We all received very great credit for what the papers were pleased to term our "dashing exploit;" Captain Brisac being rewarded with post rank, while Mr Sennitt was made a commander, and Mr Clewline moved a step up the ratlines.
"In the meantime, however," remarked Sennitt, who had his glass constantly at his eye, "unless I am greatly mistaken, he is gradually creeping away from us; his rigging does not show out as plainly as it did ten minutes ago, yet there is more light."
"I think we are now near enough to venture upon a return of the compliment, Mr Sennitt," said the skipper. "Let Tompion see what he can do with the stern-chaser, in the way of knocking away some of the fellow's spars. It seems a pity to spoil so pretty a picture, but better that than for us to experience the delights of a French prison."
"Which makes her a very fair match for us," he contentedly remarked. "We will engage her at close quarters, Mr Sennitt," said the skipper; "be good enough, therefore, to have every gun double-shotted. Let no man fire until I give the word; we will wait until we are fairly abreast of her, and then give her our whole larboard broadside at once. Luff, you may!" to the master, who had taken the wheel.
The "green" hands were by this time not quite so verdant as they had been a few days before, Mr Sennitt having drilled them most remorselessly at every available opportunity and as they had been very judiciously intermingled with the experienced "salts," in appointing them to their various stations, the work went on with, as Captain Brisac remarked, "very creditable celerity."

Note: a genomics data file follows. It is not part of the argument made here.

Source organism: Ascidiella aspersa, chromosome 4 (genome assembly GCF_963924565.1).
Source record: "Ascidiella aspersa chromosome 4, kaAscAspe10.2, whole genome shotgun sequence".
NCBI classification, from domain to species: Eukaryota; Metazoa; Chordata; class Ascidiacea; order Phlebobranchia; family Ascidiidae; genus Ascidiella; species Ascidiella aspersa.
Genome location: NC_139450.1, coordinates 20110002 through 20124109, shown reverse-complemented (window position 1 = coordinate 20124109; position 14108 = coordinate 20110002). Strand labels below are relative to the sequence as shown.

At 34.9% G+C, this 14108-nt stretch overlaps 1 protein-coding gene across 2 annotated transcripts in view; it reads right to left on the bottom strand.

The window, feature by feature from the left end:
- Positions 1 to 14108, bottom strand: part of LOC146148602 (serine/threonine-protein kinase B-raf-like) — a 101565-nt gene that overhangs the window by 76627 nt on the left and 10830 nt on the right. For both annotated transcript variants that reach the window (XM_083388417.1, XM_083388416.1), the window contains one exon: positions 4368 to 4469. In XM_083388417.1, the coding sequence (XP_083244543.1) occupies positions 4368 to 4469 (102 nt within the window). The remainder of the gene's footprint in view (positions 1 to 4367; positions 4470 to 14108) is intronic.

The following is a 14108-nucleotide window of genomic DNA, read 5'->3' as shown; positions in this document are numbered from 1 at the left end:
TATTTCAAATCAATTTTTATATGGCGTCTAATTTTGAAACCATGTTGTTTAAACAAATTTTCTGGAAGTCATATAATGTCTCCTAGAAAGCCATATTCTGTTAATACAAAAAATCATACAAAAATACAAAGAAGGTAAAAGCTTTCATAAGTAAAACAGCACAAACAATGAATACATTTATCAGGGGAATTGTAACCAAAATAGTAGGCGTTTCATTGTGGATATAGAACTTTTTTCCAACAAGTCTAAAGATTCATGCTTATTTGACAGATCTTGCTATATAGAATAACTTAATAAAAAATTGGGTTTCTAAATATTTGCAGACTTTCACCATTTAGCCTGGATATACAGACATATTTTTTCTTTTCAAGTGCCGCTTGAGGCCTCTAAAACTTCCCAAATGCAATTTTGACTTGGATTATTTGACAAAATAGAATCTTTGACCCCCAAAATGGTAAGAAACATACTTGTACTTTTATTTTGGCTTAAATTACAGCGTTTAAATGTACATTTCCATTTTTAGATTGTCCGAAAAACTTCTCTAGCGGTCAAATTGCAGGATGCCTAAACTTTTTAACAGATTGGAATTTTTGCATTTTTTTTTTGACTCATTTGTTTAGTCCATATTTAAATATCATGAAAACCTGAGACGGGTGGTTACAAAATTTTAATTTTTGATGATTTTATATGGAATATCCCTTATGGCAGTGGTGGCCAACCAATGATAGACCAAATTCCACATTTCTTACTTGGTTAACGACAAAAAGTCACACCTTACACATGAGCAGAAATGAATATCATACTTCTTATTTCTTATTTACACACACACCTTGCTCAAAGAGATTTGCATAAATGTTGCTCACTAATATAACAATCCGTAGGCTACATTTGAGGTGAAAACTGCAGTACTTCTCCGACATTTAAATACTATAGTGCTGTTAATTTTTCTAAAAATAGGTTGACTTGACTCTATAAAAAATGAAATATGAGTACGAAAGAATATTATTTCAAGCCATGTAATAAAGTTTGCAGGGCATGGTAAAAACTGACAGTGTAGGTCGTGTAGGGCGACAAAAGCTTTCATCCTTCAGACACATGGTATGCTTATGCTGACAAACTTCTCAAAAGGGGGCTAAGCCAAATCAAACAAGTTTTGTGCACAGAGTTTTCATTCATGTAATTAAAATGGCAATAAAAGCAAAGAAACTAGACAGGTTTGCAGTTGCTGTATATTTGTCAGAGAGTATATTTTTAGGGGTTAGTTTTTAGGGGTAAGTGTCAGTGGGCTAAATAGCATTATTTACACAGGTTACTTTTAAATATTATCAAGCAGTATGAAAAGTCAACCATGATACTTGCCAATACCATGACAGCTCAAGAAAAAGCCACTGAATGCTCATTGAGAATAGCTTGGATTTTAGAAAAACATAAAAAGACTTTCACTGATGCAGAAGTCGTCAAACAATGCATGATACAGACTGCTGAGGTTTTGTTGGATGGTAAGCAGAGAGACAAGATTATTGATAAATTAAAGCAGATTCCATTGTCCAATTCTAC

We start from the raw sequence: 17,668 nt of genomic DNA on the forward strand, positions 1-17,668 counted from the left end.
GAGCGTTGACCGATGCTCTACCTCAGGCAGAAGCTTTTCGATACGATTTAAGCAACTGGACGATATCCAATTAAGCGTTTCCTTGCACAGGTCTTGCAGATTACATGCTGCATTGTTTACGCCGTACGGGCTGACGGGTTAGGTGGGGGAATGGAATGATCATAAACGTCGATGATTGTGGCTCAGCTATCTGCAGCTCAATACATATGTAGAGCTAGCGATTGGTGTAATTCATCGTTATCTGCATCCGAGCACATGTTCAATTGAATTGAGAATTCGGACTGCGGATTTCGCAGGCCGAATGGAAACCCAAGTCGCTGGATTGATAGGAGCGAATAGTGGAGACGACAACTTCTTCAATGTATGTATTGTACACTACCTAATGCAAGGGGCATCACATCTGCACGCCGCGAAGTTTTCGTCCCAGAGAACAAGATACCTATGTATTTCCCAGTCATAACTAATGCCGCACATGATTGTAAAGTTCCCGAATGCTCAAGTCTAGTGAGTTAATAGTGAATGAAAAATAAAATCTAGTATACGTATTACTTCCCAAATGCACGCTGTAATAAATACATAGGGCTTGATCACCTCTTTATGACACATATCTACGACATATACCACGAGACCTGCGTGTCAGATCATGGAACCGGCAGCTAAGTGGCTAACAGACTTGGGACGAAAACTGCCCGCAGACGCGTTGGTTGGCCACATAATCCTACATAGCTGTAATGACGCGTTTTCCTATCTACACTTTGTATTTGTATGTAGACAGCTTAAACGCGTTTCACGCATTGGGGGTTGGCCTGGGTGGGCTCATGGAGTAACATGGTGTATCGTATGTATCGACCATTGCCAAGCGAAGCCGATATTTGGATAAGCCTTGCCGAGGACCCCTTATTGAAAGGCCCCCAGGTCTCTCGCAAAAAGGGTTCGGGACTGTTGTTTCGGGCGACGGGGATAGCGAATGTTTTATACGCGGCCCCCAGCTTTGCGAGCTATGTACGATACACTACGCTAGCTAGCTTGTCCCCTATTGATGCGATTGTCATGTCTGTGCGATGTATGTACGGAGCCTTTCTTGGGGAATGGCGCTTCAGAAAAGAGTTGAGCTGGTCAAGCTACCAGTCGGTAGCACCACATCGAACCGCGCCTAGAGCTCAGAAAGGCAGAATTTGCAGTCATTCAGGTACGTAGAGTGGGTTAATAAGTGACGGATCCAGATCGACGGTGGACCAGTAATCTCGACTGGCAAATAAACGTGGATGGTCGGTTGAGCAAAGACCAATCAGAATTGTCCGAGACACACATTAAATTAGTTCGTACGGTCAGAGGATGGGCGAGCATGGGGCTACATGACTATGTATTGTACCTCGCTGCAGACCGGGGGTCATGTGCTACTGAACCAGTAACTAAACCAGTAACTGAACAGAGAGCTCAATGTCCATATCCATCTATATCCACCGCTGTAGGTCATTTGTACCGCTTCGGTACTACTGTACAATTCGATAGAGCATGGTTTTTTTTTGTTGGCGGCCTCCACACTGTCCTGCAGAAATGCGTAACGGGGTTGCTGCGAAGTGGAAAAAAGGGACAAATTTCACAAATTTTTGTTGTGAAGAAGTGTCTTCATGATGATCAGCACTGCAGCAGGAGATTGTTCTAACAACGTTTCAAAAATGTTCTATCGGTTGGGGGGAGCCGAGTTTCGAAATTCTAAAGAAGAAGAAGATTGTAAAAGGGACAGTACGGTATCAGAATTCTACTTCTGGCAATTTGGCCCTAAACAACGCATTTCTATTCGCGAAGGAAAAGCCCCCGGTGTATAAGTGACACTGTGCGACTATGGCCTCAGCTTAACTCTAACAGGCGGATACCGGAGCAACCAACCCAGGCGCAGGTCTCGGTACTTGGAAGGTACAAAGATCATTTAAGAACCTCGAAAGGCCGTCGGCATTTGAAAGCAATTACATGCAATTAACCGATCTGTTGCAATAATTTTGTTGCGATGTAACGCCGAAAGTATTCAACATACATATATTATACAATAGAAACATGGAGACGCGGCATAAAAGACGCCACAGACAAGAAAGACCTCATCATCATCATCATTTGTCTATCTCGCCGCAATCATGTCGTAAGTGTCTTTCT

The lee sail was completely buried in the sea, which boiled in over the lee bow and surged aft along the deck like a mill-race; while ever and anon an ominous crack aloft told of the severity of the strain upon the overtaxed spars. Mr Sennitt kept glancing uneasily upward, as these portentous sounds smote upon his ear; which Captain Brisac observing, he turned to the first lieutenant and said,
"Hurrah, lads!" he shouted; "give it them right and left; drive the rascals below or overboard, and push forward to meet Mr Sennitt."
Our skipper was standing just abaft the main-rigging, conning the ship, with one hand on the topmast backstay all ready for a spring, while he signalled the helmsman with the other. Sennitt was forward, also ready for the rush; while Mr Clewline, who with a dozen hands was to remain on board and take care of the ship, was in the waist.
"Do not be alarmed, Sennitt; it is only the spars settling into their berths; they " Crash!
"If you please, Mr Sennitt; and, not to be behindhand with them, let them see the colour of our bunting before you do anything else." The order to clear for action was received with enthusiasm; and the little round ball which immediately soared aloft, breaking abroad and displaying the naval ensign as it touched the main truck, was greeted with a rousing cheer.